CD REVIEW: K. A. Hartmann, M. Weinberg, & D. Shostakovich - WARTIME CONSOLATIONS (Challenge Classics CC72680)KARL AMADEUS HARTMANN (1905 – 1963), MIECZYSŁAW WEINBERG (1919 – 1996), and DMITRI SHOSTAKOVICH (1906 – 1975), : Wartime Consolations – Music for ViolinLinus Roth, violin; José Gallardo, piano; Württemberg Chamber Orchestra Heilbronn; Ruben Gazarian, conductor [Recorded at Kulturforum Saline, Offenau, Germany (Hartmann and Weinberg), and Motormusic Studios, Mechelen, Belgium (Shostakovich), 22 – 24 January 2015; Challenge Classics CC72680; 1 CD, 55:28; Available from Challenge Classics, Amazon (UK), jpc, Presto Classical, and major music retailers]

No matter how many discs one hears in the course of a week, a month, a year, or a lifetime, there are occasionally discs that one immediately recognizes as special, discs to which one turns again and again, always sensing that they are significant, sometimes universally and sometimes individually, in ways that the vast majority of recordings cannot emulate. There are performances like Pau Casals’s Bach recordings that are now perceived as hopelessly unstylish but nonetheless possess a magnetism and an abiding musicality that are never outmoded. There are performances like Kirsten Flagstad’s Fricka in the DECCA Das Rheingold that are indispensable in spite of—or perhaps because of—flaws. There are performances like Arthur Rubinstein’s Chopin recordings that forever alter perceptions of the interpretive relationships among composers, musicians, and instruments. In the context of today’s Classical recording industry, what Dickens might justifiably have described as at once the best of times and the worst of times, a disc like violinist Linus Roth’s Wartime Consolations is a much-needed oasis of pure oxygen—and, indeed, an oasis and not a mirage that ultimately disappoints—amidst a smog-smirched desert clouded by a continuing sandstorm of aimless recordings of over-exposed standard repertory. For all their attractiveness and perhaps even necessity in the marketing of recordings, thematic concepts are a deceptive danger to artistic achievement. Too often, the drive to partner works that adhere to an unifying concept produces programmes of poorly-matched music and haphazard performances: pairing two pieces on a themed disc solely because of their relationship to a common concept, ignoring the quality and stylistic symmetry of the music and artists’ ability to perform it, defrauds composers, musicians, and listeners. Exploring the shared associations of music for violin by Karl Amadeus Hartmann, Mieczysław Weinberg, and Dmitri Shostakovich, Wartime Consolations establishes a template for insightfully-planned and meaningfully-executed concept discs. As in so many aspects of Music and Art in general, ego cannot sustain a recording, however intelligently planned. Only fervor born of understanding, preparation, and acquiescence to the power of the music at hand can do that, and in the discerningly-chosen music on Wartime Consolations Linus Roth’s fervor hoists this disc into the company of those special recordings that educate and enchant in equal measures.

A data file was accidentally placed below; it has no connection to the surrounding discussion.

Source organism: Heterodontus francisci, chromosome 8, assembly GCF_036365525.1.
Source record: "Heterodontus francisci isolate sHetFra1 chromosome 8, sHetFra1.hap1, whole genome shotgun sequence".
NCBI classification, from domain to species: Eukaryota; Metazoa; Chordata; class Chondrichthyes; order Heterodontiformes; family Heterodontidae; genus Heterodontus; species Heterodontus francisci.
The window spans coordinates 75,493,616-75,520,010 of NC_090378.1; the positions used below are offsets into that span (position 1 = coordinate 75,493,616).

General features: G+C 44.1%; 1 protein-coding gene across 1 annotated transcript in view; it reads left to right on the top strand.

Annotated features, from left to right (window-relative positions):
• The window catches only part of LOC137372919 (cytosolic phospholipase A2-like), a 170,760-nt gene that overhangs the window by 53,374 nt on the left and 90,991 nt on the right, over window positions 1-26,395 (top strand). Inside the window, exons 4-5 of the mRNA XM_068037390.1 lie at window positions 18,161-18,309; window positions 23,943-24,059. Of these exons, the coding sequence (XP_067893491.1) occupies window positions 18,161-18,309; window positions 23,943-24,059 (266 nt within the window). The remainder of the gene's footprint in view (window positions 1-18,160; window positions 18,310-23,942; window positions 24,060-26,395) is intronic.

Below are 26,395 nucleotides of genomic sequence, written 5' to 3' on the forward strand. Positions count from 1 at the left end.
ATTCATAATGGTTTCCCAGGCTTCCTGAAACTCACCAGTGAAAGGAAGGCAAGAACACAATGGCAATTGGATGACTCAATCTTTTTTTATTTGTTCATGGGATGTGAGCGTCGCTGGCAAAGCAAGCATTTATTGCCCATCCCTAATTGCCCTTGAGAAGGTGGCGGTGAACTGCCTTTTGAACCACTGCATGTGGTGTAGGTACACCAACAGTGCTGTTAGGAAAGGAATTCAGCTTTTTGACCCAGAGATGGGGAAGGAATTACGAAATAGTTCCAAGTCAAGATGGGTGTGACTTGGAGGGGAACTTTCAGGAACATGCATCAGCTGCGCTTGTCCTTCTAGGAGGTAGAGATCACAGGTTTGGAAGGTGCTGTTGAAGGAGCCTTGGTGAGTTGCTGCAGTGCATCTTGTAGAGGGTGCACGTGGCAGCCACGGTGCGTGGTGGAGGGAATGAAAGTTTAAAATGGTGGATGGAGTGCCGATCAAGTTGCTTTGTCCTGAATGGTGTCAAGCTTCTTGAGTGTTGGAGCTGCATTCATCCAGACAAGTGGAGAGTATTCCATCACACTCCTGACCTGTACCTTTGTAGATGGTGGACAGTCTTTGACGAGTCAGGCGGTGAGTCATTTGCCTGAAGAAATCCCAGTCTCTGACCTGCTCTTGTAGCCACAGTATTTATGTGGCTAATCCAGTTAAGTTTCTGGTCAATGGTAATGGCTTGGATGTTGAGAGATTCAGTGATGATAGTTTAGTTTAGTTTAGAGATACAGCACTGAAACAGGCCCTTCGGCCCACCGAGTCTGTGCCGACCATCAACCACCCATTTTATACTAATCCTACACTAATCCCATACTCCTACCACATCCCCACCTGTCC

​Born in Munich in 1905, Karl Amadeus Hartmann was a pupil of Anton Webern and Joseph Haas, himself an accomplished composer and a fearless champion of music banned by the Third Reich. Following the example of his mentor Hermann Scherchen, who relocated to Switzerland and refused to conduct in his native Germany during the Second World War, Hartmann forbade performances of his music in Germany whilst the Nazi regime remained in power. Composed in 1939, the work that would eventually be known as his Concerto funebre was first performed by violinist Karl Neracher in 1940: after undergoing minor revisions by the composer, the piece was premièred in its final form in 1959 by acclaimed violinist Wolfgang Schneiderhan, husband of the great soprano Irmgard Seefried. Playing the 1703 Antonio Stradivari violin that belonged in the Nineteenth Century to French violinist and composer Charles Dancla, Roth phrases the violin solo in the concerto’s first movement, Introduktion (Largo), with boundless imagination, contrasting the confidence of the solo line with the agitation in the orchestra, sonorously imparted by conductor Ruben Gazarian and the musicians of the Württemberg Chamber Orchestra Heilbronn. Hartmann often ventures to the boundaries of tonality but stops short of diving headlong into the dodecaphony of Schönberg and Webern, utilizing an individual musical language that proves to be a native tongue for Roth. He responds to the broad construction of the Introduktion with a controlled expansiveness wholly appropriate to the soloist-centric nature of the music. Under Gazarian’s sympathetic baton, the uncertainty that permeates the Adagio lurks just beneath the surface, Roth’s subtle playing washing over the restless accompaniment with the stilling effect of twilight on rough seas. In the Allegro di molto, soloist and orchestra spar urgently, the immediacy of the solo line complemented by the disquieting agitation in the orchestra. Roth, Gazarian, and the Württemberg players interact as though engaged in mortal combat conducted in chamber music. The thematic material of the closing movement, Choral (Langsamer Marsch), is derived from ‘Unsterbliche Opfer,’ a German song of remembrance to which Hartmann was likely introduced by Scherchen, who made its acquaintance whilst in Russia during the First World War. Shostakovich also used the melody in his Eleventh Symphony, an homage to the victims of the Revolution of 1905. In Hartmann’s setting, the tune undergoes a transformation from an elegy for victims of conflict into a statement of unconquerable hope. Roth finds in the arching, lyrical lines of his part music to which his faultless intonation, superb legato, and understated vibrato are ideally suited. It is lamentable that playing beautifully is often not esteemed as an element of virtuosity as it deserves to be: the gorgeous tones that Roth draws from his violin are certainly a prime trait of his superlative technique.